If you consider that from birth to toilet training the average child uses 5300 disposable diapers (there’s a chunk o’ change out of your kid’s college fund…) and that it takes up to 900 pounds of that chemically treated fluff pulp and nearly 300 pounds of plastic each year to supply one of your kids with disposable nappies, all of a sudden the environmental impact of washing cloth dipes seems minor.
So these are the downsides to disposable diapering. I do realize that when sisters do not have regular or inexpensive access to laundry facilities, or if they are looking after a bunch o’ children, that hauling a couple of bags of wet and dirty dipes to the Laundromat each week can be daunting. You really do have to do a cold prewash and a very hot and soapy wash. You can dry them in a dryer or on your deck, in the sun. you can even toss them on an indoor drying rack and let them dry, though this does not have the extra cleaning power of the heat from the dryer or the natural bleaching properties of the sun.
What changed my mind and pushed me towards the cloth system was not actually the environmental impact, which is serious and ought to be discussed more often during environmental discussions and debates. It wasn’t the pain in the butt of driving to the store every few weeks to buy another mammoth box of disposables. It wasn’t even the kick in the wallet it took to shell out for said disposables. For me, it really was about doing something natural and traditional for my baby’s butt and bits. I thought of muslimahs all around the world and how they cloth diaper, not out of choice but because they do not have any other choice. I thought about how they have to actually hand wash their baby’s dipes and lay them out to dry and all I have to do is toss the soiled items into a large dirty diaper bag inside a large step can garbage and then haul them to my washing machine twice a week, toss them in and let the machine do it’s job. It seemed to me, that since I had the interest in the first place, I was just being lazy by continuing to abstain from taking the plunge.
I strongly encourage sisters who are interested to do the research for themselves, talk to mamas who use cloth, and make the decision. You don’t have to cloth diaper full time, though it is just as easy to change a cloth dipe at the mall or a restaurant as it is to use a disposable. Many cloth diaperers do so part time. You could cloth during the day, and then use disposables at night. It is not necessarily an all or nothing proposition. And if you are thinking that cloth dipes these days are the bad ole’ boys from way back in the seventies and beyond, or what our sisters in developing nations have to use, you are mistaken. The world of cloth diapering today is one of dozens of type, size, style and pattern choices from too many manufacturers to mention. The cost of starting the cloth diapering will set you back anywhere from about 300 to 600 dollars, and depending on the type of diapering system you choose, that may be the grand sum total of your expenditures for the diapering life of your baby. Good cloth dipes will last you more than one child and can be resold after your adventure is complete for up to 40 or 50% of your original purchase. Not bad!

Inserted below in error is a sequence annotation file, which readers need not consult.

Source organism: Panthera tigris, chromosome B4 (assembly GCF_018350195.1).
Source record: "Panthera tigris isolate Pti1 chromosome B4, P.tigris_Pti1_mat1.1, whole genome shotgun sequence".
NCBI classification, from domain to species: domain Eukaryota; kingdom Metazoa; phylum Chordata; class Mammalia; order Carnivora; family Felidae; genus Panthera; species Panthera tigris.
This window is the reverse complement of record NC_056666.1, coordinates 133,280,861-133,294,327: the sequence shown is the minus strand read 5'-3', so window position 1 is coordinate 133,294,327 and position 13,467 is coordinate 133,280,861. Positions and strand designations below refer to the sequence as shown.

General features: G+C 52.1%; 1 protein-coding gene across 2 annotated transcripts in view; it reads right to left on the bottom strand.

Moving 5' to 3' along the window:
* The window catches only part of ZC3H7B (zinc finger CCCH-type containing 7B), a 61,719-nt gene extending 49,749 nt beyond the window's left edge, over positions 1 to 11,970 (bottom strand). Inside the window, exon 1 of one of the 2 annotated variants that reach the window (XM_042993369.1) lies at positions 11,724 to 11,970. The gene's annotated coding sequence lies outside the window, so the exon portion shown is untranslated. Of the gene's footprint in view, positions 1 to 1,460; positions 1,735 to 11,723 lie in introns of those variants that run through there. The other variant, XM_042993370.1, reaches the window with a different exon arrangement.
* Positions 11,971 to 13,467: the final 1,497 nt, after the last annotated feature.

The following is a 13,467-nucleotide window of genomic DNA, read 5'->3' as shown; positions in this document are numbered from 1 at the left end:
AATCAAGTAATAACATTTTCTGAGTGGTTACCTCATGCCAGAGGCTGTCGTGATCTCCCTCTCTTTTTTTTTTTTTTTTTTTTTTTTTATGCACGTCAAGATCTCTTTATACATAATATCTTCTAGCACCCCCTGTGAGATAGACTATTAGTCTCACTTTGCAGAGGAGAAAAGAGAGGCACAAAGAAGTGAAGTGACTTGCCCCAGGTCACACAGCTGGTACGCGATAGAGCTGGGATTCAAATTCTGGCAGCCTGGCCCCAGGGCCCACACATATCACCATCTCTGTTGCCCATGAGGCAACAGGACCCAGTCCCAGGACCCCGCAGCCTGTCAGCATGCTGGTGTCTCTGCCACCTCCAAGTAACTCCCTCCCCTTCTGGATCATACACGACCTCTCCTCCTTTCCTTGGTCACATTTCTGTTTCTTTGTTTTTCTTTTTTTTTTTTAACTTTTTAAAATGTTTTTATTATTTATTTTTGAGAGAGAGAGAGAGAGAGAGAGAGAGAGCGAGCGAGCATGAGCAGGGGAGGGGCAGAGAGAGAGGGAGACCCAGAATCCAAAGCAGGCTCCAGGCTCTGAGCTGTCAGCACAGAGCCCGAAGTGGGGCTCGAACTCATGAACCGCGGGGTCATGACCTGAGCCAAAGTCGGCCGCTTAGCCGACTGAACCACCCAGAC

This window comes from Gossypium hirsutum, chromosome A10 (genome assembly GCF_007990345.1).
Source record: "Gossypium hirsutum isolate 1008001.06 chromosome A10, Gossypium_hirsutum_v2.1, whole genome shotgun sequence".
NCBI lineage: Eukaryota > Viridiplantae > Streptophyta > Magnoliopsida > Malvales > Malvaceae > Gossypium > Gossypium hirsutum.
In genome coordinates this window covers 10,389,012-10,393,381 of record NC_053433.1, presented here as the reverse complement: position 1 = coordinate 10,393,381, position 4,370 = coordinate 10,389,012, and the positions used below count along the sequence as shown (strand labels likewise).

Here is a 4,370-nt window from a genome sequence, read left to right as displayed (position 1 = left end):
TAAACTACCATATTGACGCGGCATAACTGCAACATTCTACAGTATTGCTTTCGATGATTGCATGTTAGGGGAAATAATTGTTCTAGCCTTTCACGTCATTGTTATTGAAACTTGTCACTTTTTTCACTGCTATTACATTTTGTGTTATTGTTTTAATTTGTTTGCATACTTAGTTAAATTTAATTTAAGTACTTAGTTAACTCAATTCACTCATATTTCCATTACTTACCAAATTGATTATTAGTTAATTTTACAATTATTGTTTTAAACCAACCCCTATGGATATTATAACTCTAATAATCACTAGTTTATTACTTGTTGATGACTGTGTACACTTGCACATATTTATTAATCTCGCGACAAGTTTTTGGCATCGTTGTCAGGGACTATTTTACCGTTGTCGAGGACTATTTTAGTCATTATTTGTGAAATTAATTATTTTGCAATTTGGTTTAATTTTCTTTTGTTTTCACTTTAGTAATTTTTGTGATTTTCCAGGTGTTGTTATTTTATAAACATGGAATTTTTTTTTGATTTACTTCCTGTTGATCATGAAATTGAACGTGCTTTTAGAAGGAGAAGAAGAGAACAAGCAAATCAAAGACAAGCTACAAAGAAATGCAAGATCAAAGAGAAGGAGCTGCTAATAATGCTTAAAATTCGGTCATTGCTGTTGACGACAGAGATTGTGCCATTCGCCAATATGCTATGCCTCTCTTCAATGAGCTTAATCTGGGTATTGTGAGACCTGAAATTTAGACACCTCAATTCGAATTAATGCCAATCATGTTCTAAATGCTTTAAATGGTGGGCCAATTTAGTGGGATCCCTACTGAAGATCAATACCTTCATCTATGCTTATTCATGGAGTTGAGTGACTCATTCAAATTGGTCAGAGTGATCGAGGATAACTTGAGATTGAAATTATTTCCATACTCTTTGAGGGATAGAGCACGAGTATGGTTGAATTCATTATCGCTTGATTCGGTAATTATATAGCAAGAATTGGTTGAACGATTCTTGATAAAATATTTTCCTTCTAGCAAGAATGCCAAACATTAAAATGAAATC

System choices include using one size diapers with a separate liquid proof cover, diapers that are all-in-one (meaning that the cover is attached to the diaper), stuffable (aka pocket) diapers which are similar to the all-in-one, but they have a pocket at the front which you can stuff in more layers of cloth – called doublers- to help absorb urine. The list goes on and on. For an even more economical route, you can use the same type of cloth dipes from back in the day, but now you do not need metal diaper pinsas there are little plastic binders called ‘snappies’ that will do the trick in place of those sharp little weapons of the past.
I hope that this post has been helpful to those sisters who are interested, or even just curious, about cloth diapering and why a modern western mama would bother with a seemingly traditional nappy route. The truth is that many western mamas, particularly in parts of western Europe, mamas never really went wild with disposables or have rediscovered the fun and health of cloth dipes. With the advent of new and very user friendly cloth diapers, it is almost no easier to use disposable than it is to use cloth.
On a final note (and know that I do not say this lightly or attempting to guilt those mamas who really do not want to use cloth, for whatever reason), as Muslims we have an obligation to Allah to be environmental stewards. This is often forgotten as we spend time focusing on the dunya instead of the deen. When you consider that in Canada and the United States alone, each year, nearly 20,000,000,000 disposable diapers are discarded into landfill sites, we know that as Muslimahs we have to affect change on this front. There is reward in doing our part to maintain the health and beauty of Allah’s worldly creation and using cloth diapers is an act of ibadah, if you intend it to be so.